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Eye in the Sky – The Reilly Factor

Published: Tuesday, Sep 12th 2017, 7:09pm

by: Ferlin Rands (@Fernie635)

During the final game of the tripleheader on Saturday, there was one play that has caused probably more confusion and outrage than any other single play this season. I am referring to the play late in the game between the Eskimos and Stampeders after which Eskimo QB Mike Reilly was pulled out of the game.

Part of the confusion, I think is due to a lot of fans not knowing the roles and responsibilities of everybody in the command centre.

First off, there is the person most people think of when they hear “command centre”. I can’t find the official title, so I’ll refer to him as the video review official, but it is usually Jake Ireland. He is in charge of deciding the outcome of a play that is under review, which is triggered by challenge, turnover, or scoring plays. If a play doesn’t result in any of those three things, he has no power to overrule the on-field officials.

The second is the observer, also known as the eye in the sky. This person, normally Ken Mazurak, is like a combination between an on field official and the video review official. What he can do, is correct calls that are made on the field, that are not-challengeable, such as offside and illegal procedure. He can pick up a flag thrown in error, but he cannot throw flag of his own. So, if an official on the field throws a flag the eye in the sky can look at the play and decide a) if there was indeed a penalty, and b) join the discussion and clear up any confusion there might be amongst the on-field officials. If an on-field official does not throw a flag, he cannot throw one of his own (it would have to be one hell of a throw from CFL HQ anyways).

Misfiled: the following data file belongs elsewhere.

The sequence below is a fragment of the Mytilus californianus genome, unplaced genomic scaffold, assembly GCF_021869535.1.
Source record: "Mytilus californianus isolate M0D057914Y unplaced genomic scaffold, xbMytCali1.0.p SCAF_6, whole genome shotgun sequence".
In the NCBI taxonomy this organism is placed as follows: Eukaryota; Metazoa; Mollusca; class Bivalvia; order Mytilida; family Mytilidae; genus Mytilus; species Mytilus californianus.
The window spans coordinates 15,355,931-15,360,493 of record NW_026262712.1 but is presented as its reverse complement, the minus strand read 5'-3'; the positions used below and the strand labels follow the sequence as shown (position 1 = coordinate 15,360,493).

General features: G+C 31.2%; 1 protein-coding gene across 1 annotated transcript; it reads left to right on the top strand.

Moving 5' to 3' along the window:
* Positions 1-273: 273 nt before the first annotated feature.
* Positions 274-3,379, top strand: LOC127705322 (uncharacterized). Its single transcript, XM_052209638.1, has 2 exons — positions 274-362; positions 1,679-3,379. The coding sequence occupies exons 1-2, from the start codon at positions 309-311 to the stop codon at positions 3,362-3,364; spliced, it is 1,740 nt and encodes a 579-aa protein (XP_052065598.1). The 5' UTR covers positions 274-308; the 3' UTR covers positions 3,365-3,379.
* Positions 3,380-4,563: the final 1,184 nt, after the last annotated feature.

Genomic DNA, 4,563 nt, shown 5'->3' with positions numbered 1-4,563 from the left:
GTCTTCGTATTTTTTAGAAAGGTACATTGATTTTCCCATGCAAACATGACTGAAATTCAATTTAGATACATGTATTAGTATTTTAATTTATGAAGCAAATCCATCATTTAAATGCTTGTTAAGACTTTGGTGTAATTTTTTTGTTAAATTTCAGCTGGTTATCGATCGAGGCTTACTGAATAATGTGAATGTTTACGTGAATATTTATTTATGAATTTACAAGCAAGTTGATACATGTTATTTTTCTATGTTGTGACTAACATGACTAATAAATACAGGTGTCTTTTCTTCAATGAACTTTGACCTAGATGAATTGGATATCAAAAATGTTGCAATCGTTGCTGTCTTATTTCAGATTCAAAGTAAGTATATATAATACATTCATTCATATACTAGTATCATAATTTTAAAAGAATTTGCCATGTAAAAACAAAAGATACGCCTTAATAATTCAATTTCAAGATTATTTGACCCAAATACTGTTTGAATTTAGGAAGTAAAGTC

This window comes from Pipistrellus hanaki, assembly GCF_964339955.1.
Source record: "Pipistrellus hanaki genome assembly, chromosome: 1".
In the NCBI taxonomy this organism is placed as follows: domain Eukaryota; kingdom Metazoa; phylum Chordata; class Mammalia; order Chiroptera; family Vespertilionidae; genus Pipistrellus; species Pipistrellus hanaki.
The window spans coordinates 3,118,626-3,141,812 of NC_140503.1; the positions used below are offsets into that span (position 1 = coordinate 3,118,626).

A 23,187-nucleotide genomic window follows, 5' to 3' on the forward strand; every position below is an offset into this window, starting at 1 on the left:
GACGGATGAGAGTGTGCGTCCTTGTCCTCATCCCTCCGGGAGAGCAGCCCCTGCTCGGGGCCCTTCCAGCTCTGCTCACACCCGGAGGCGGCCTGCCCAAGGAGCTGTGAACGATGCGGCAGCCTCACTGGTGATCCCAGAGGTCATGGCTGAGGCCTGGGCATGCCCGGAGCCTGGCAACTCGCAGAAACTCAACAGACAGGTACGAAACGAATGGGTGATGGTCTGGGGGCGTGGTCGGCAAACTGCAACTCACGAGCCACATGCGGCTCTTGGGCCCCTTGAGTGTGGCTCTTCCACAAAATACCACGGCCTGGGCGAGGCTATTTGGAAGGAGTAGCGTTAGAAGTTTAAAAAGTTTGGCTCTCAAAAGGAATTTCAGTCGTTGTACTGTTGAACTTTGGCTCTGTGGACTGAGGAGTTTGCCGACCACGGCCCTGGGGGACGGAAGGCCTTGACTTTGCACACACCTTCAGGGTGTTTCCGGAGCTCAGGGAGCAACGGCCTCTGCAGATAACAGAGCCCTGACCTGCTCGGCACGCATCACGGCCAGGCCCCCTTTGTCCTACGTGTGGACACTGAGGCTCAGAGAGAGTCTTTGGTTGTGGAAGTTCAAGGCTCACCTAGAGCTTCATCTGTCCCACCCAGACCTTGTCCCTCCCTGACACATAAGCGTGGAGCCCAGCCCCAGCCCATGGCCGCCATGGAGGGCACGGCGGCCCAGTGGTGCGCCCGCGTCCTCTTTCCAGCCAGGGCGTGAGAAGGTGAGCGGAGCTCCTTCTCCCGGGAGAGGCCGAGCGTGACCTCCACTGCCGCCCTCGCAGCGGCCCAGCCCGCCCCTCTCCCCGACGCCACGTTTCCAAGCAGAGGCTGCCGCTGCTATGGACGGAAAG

The third is the injury spotter. This is fairly new, and he isn’t heard from much, mostly because when a player is injured, they show signs right away, the team medical staff goes out, he sits out his minimum three plays, life goes on. Four times since the beginning of 2016 though, this did not happen on plays in which potential concussions may have been suffered. Saturday was the first time that involved a quarterback. So basically, this spotter looks at the play, and advises the player to get checked over by medical staff to confirm whether they sustained an injury. This role was introduced mostly to combat concussions, as those symptoms can take a few minutes to develop, and if a player wished, could quickly deny anything was wrong and keep playing.

On the play, we see a Calgary defender bust through the line, and hit Reilly in the high chest/chin area. A few steps behind and to Reilly’s right, there is an on-field official watching this; he does not throw a flag, which is what started this whole mess. When Reilly got hit, he was pushed up, and then came crashing down to the ground, at which point you can see his head bounce off the turf. This whole string of events happened quickly in real time, but I believe the on-field official made a mistake not throwing the flag. It does appear that Reilly may have turned his shoulders a bit to throw the ball, which may have blocked the official’s view of the contact made by the Calgary defender, but it’s on him to move his feet and get into a position so that he can see what happens.

At this point, the injury spotter, who has reviewed the play, advises the Eskimos to pull Reilly from the game. Whether this was because of the hit from the player, the bounce off the turf, or most likely both, this is all the injury spotter can do, and he did exactly what his job description states. The eye in the sky and video review official were powerless here, because there was no flag thrown by an on field official and there was nothing to initiate a review (again, a challenge, turnover, or scoring play).